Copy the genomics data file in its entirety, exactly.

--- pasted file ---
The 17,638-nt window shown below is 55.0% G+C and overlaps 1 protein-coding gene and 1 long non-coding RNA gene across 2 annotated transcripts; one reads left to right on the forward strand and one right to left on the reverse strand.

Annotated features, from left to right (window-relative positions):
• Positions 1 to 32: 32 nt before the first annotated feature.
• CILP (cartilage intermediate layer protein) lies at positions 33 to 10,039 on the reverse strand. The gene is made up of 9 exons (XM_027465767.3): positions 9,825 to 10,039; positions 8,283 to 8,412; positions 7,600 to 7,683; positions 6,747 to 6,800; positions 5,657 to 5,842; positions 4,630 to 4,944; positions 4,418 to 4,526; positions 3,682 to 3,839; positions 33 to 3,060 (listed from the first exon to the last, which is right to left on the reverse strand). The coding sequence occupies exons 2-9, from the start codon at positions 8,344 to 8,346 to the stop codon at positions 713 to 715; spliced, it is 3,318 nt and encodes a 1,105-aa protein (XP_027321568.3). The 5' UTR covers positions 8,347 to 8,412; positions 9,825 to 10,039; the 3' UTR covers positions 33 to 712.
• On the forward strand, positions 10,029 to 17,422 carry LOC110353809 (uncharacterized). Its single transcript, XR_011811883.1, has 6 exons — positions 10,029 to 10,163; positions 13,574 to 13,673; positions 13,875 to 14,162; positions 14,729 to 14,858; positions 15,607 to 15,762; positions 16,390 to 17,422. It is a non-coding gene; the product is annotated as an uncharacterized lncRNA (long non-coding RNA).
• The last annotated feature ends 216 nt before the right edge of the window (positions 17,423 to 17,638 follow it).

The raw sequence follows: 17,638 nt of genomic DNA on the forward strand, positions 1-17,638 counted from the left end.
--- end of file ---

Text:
The 17,638-nt window shown below is 55.0% G+C and overlaps 1 protein-coding gene and 1 long non-coding RNA gene across 2 annotated transcripts; one reads left to right on the forward strand and one right to left on the reverse strand.

Annotated features, from left to right (window-relative positions):
• Positions 1 to 32: 32 nt before the first annotated feature.
• CILP (cartilage intermediate layer protein) lies at positions 33 to 10,039 on the reverse strand. The gene is made up of 9 exons (XM_027465767.3): positions 9,825 to 10,039; positions 8,283 to 8,412; positions 7,600 to 7,683; positions 6,747 to 6,800; positions 5,657 to 5,842; positions 4,630 to 4,944; positions 4,418 to 4,526; positions 3,682 to 3,839; positions 33 to 3,060 (listed from the first exon to the last, which is right to left on the reverse strand). The coding sequence occupies exons 2-9, from the start codon at positions 8,344 to 8,346 to the stop codon at positions 713 to 715; spliced, it is 3,318 nt and encodes a 1,105-aa protein (XP_027321568.3). The 5' UTR covers positions 8,347 to 8,412; positions 9,825 to 10,039; the 3' UTR covers positions 33 to 712.
• On the forward strand, positions 10,029 to 17,422 carry LOC110353809 (uncharacterized). Its single transcript, XR_011811883.1, has 6 exons — positions 10,029 to 10,163; positions 13,574 to 13,673; positions 13,875 to 14,162; positions 14,729 to 14,858; positions 15,607 to 15,762; positions 16,390 to 17,422. It is a non-coding gene; the product is annotated as an uncharacterized lncRNA (long non-coding RNA).
• The last annotated feature ends 216 nt before the right edge of the window (positions 17,423 to 17,638 follow it).

The raw sequence follows: 17,638 nt of genomic DNA on the forward strand, positions 1-17,638 counted from the left end.